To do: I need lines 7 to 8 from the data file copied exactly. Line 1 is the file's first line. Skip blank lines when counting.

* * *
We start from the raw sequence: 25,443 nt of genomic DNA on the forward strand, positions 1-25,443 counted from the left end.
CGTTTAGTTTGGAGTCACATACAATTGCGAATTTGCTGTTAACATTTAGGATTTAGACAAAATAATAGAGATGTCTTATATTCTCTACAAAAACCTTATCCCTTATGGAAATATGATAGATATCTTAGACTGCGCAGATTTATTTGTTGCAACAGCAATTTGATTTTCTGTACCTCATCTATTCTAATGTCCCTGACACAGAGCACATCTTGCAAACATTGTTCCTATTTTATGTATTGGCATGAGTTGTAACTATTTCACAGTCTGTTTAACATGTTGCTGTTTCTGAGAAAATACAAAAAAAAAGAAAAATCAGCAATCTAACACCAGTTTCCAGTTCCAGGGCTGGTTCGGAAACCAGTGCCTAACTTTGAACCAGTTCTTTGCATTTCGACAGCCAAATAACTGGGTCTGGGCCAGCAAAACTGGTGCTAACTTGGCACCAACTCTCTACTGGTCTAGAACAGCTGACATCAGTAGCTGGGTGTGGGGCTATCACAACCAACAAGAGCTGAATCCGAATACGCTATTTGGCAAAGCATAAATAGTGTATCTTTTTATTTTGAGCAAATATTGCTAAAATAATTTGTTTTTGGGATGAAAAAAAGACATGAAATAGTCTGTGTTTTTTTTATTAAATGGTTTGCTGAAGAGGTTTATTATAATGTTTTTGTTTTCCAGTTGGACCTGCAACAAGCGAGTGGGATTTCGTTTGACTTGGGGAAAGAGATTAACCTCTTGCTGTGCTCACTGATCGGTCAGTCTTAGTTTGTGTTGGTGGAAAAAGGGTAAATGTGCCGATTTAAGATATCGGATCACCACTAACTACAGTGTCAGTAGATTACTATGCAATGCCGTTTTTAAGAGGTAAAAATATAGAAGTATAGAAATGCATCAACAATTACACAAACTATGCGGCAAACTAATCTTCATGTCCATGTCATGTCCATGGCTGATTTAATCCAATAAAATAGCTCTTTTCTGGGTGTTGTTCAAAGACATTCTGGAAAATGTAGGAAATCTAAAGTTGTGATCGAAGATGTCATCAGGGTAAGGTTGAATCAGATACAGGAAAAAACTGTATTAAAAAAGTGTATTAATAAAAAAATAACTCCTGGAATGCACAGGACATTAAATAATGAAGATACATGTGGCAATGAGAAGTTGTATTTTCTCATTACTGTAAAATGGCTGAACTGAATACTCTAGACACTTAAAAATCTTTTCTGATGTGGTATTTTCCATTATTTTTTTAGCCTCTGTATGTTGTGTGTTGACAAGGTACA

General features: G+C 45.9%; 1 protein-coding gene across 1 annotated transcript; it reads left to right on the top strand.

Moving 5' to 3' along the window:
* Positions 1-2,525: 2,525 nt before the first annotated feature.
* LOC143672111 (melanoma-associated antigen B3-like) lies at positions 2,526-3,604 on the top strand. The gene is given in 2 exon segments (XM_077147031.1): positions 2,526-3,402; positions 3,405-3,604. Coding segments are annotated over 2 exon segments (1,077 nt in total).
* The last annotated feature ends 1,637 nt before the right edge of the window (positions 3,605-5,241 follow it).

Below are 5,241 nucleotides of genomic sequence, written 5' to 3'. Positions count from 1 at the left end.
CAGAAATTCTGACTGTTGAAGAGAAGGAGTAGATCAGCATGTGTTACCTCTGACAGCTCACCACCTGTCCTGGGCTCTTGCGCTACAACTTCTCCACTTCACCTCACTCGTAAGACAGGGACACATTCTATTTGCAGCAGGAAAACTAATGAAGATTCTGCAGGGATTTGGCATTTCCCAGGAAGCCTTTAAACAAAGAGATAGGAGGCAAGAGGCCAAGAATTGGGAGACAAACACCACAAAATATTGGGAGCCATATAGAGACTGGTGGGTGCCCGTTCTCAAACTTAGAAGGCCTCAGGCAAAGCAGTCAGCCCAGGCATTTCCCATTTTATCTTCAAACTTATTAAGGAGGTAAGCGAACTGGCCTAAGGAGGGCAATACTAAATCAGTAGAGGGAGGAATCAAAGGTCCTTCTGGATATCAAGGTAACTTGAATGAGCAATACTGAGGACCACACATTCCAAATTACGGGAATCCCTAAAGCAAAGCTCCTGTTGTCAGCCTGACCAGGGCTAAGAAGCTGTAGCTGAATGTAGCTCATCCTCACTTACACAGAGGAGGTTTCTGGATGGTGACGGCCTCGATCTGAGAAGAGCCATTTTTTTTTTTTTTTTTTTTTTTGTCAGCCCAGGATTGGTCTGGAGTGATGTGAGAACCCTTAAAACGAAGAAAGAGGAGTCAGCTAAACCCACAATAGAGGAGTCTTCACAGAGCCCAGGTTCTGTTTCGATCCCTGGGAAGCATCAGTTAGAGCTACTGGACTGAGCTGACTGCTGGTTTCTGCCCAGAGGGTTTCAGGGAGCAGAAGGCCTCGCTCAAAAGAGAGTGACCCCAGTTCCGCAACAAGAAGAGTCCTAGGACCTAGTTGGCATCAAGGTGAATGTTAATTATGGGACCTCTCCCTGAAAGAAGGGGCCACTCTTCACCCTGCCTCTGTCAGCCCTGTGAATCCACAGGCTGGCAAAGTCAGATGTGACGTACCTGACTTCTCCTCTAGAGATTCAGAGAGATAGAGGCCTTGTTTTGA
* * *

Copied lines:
* The last annotated feature ends 1,637 nt before the right edge of the window (positions 3,605-5,241 follow it).

Below are 5,241 nucleotides of genomic sequence, written 5' to 3'. Positions count from 1 at the left end.